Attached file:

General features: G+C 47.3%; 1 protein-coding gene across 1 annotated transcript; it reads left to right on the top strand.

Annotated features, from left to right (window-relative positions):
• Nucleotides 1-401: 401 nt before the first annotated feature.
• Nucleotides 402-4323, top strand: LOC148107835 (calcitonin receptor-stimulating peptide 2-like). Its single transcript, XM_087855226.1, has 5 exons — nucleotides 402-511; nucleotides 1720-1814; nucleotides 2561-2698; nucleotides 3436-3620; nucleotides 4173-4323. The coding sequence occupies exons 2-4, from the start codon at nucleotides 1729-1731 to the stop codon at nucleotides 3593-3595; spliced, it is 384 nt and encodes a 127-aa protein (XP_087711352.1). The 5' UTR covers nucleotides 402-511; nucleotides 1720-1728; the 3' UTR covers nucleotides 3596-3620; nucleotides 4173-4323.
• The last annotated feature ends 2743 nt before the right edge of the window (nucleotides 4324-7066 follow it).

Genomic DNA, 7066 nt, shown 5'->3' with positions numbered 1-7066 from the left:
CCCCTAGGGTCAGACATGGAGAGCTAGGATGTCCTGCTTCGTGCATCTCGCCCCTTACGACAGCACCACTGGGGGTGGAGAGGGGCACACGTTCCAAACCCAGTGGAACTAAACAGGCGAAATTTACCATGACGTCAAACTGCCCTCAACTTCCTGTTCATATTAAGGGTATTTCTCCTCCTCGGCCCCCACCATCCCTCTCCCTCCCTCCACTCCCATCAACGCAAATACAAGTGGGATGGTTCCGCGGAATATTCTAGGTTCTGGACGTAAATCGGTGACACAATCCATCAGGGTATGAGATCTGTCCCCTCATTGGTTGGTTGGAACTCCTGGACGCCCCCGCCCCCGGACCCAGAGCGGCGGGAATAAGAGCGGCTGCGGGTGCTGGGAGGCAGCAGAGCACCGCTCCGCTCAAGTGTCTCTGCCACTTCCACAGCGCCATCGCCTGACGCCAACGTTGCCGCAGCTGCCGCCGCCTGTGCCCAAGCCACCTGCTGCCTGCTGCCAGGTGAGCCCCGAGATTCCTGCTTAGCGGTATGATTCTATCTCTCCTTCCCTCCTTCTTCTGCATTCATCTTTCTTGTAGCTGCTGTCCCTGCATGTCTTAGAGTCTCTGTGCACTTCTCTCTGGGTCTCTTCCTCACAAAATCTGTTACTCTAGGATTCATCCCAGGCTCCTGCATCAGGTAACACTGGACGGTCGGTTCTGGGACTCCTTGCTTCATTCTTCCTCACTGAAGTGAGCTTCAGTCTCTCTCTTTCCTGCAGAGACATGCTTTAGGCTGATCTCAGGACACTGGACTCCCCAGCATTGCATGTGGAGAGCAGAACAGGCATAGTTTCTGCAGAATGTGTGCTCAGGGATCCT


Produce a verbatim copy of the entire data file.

General features: G+C 47.3%; 1 protein-coding gene across 1 annotated transcript; it reads left to right on the top strand.

Annotated features, from left to right (window-relative positions):
• Nucleotides 1-401: 401 nt before the first annotated feature.
• Nucleotides 402-4323, top strand: LOC148107835 (calcitonin receptor-stimulating peptide 2-like). Its single transcript, XM_087855226.1, has 5 exons — nucleotides 402-511; nucleotides 1720-1814; nucleotides 2561-2698; nucleotides 3436-3620; nucleotides 4173-4323. The coding sequence occupies exons 2-4, from the start codon at nucleotides 1729-1731 to the stop codon at nucleotides 3593-3595; spliced, it is 384 nt and encodes a 127-aa protein (XP_087711352.1). The 5' UTR covers nucleotides 402-511; nucleotides 1720-1728; the 3' UTR covers nucleotides 3596-3620; nucleotides 4173-4323.
• The last annotated feature ends 2743 nt before the right edge of the window (nucleotides 4324-7066 follow it).

Genomic DNA, 7066 nt, shown 5'->3' with positions numbered 1-7066 from the left:
CCCCTAGGGTCAGACATGGAGAGCTAGGATGTCCTGCTTCGTGCATCTCGCCCCTTACGACAGCACCACTGGGGGTGGAGAGGGGCACACGTTCCAAACCCAGTGGAACTAAACAGGCGAAATTTACCATGACGTCAAACTGCCCTCAACTTCCTGTTCATATTAAGGGTATTTCTCCTCCTCGGCCCCCACCATCCCTCTCCCTCCCTCCACTCCCATCAACGCAAATACAAGTGGGATGGTTCCGCGGAATATTCTAGGTTCTGGACGTAAATCGGTGACACAATCCATCAGGGTATGAGATCTGTCCCCTCATTGGTTGGTTGGAACTCCTGGACGCCCCCGCCCCCGGACCCAGAGCGGCGGGAATAAGAGCGGCTGCGGGTGCTGGGAGGCAGCAGAGCACCGCTCCGCTCAAGTGTCTCTGCCACTTCCACAGCGCCATCGCCTGACGCCAACGTTGCCGCAGCTGCCGCCGCCTGTGCCCAAGCCACCTGCTGCCTGCTGCCAGGTGAGCCCCGAGATTCCTGCTTAGCGGTATGATTCTATCTCTCCTTCCCTCCTTCTTCTGCATTCATCTTTCTTGTAGCTGCTGTCCCTGCATGTCTTAGAGTCTCTGTGCACTTCTCTCTGGGTCTCTTCCTCACAAAATCTGTTACTCTAGGATTCATCCCAGGCTCCTGCATCAGGTAACACTGGACGGTCGGTTCTGGGACTCCTTGCTTCATTCTTCCTCACTGAAGTGAGCTTCAGTCTCTCTCTTTCCTGCAGAGACATGCTTTAGGCTGATCTCAGGACACTGGACTCCCCAGCATTGCATGTGGAGAGCAGAACAGGCATAGTTTCTGCAGAATGTGTGCTCAGGGATCCT